Don’t Just Sit There Doctor — Start Merging

May 13, 2011

There is a myriad of strategic options for physicians who want to increase their capability to address and control what is occurring in today’s healthcare market. One “scared” option is to run towards hospital employment. But I believe a better option is to expand the size of your practice by merging with another practice and/or medical group. Physicians who merge their practices usually hope to gain a number of benefits. These often include many of the following:

  • Improved negotiating power with managed care organizations and hospitals;
  • Preservation of clinical autonomy;
  • Freedom from handling the “business aspects” of their practices;
  • Increased access to capital needed to expand services;
  • Access to human capital and management expertise to improve performance;
  • Increased opportunities to collaboratively manage patient care;
  • Enhanced lifestyle with better call coverage, scheduling, and support services; and
  • Improved opportunities to increase sources of revenue through expansion of services such as ancillaries and the use of physician extenders.

However, I find that market realities are typically the major impetus for most practice mergers. Physicians merge their practices to improve their position in a market that is changing or that they anticipate will be changing. Practice mergers generally improve the practices’ positions in the market by providing the size, geography, and infrastructure necessary to compete more effectively. The increased size and clout gained by a medical group as the result of a merger can also influence relations with hospitals and other organizations in the community. But even on a more basic level, a group is more likely to survive managed care’s continued shakedown on physician reimbursement simply because it has greater clinical, operational, and management capabilities than a solo practitioner or small group.

The technical and legal aspects of a medical practice merger, while not always easy to resolve, can often be worked out. My experiences have shown me that failed mergers resulted from an inattention to the “process” aspects of the merger – it must be done right and hard decisions need to be made. Paying attention to process ensures that expectations and input are appropriately managed and that sufficient time is taken to address the key issues associated with the merger.

If you are contemplating a merger with someone else, keep in mind that one of the major concerns in medical practice mergers is the management of physician expectations. The merger process is often hampered by a lack of knowledge on the part of physicians of the time and effort involved in such an enterprise. A serious concern in this regard is that physicians in the merging groups often do not take the time beforehand to get to know each other’s practice styles, values, personalities, philosophies, and guiding principles. This is particularly true when physicians are reacting to fear or market pressure rather than out of recognition of a shared opportunity.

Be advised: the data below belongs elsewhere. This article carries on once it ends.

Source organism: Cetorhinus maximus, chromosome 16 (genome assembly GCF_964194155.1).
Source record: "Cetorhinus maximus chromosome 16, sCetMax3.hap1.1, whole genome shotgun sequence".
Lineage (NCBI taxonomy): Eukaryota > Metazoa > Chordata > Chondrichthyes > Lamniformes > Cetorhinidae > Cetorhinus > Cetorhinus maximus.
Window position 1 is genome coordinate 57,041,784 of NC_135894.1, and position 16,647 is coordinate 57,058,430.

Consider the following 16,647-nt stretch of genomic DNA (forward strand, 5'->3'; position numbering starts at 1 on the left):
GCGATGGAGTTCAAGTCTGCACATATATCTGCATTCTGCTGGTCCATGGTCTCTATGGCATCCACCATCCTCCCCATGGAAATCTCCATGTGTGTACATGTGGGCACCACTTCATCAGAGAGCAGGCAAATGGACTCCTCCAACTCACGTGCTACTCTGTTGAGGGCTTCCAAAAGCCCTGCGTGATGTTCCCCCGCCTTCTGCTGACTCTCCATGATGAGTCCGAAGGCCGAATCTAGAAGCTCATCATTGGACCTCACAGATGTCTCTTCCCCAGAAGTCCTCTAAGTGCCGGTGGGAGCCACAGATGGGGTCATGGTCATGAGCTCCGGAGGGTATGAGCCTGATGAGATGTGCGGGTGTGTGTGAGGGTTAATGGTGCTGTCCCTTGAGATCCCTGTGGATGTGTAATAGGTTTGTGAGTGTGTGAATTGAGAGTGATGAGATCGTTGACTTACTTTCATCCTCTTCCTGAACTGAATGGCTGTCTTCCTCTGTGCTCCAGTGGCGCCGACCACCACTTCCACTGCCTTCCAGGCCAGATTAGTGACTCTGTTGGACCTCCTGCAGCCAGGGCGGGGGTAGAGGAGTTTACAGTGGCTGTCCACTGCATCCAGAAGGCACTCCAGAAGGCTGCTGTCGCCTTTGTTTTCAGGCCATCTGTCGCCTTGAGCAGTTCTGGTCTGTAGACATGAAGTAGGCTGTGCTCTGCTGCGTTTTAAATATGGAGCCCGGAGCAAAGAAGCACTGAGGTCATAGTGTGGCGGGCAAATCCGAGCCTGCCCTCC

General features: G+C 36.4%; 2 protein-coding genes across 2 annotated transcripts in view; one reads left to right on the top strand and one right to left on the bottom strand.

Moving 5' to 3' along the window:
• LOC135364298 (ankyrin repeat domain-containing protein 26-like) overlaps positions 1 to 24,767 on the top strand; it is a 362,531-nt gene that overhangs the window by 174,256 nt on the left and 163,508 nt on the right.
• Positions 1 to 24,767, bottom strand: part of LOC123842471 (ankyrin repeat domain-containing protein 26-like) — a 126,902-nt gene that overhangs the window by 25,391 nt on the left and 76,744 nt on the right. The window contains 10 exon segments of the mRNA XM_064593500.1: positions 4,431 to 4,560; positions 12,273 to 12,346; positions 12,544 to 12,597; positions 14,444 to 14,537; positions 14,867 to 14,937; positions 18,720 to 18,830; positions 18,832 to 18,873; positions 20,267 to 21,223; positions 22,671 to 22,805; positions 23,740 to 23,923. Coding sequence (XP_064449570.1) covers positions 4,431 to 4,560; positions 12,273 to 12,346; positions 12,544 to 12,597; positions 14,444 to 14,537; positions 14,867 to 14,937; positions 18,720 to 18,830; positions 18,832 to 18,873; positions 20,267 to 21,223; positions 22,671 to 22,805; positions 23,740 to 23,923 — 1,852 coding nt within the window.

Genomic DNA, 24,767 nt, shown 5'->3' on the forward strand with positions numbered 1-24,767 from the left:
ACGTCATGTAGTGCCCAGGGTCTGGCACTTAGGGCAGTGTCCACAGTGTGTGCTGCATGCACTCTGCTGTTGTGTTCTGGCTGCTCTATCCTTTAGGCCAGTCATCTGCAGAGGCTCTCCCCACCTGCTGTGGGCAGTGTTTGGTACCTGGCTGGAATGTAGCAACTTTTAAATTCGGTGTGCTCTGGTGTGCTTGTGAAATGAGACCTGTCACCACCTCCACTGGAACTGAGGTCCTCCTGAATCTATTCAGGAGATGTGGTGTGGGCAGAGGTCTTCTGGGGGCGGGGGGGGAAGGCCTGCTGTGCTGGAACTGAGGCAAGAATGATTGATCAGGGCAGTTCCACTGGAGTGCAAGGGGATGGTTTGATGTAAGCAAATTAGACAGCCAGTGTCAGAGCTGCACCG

There is often a delicate balance between taking enough time to work through some of the early issues in a merger and taking too long in attempting to address every conceivable concern that arises. Some physicians want to “cross every t and dot every i” before making a commitment to moving forward with a merger. This is unrealistic, since most mergers are works in progress that may take years to accomplish fully.

A medical practice merger is akin to a marriage. It takes time, commitment, and capital to work. A successful merger is the result of a convergence of factors: demonstrated physician leadership; management of process and expectations; consideration of customer-related issues; and recognition of a common vision and goals. Mergers can also provide opportunities for improving patient care by expanding services and expertise and by the development of “best practices.” When done for the right reasons, practice mergers can provide physicians with opportunities to gain efficiencies and market strength, positioning them to meet the competitive challenges that will continue to affect their futures in the years ahead.

So I end this article with a simple question for you: “What is your strategic vision for your medical practice?” Think about it.

Reed Tinsley, CPA is a Houston-based CPA, Certified Valuation Analyst, and Certified Healthcare Business Consultant. He works closely with physicians, medical groups, and other healthcare entities with managed care contracting issues, operational and financial management, strategic planning, and growth strategies. His entire practice is concentrated in the health care industry. Please visit www.rtacpa.com

Previous post:

Next post: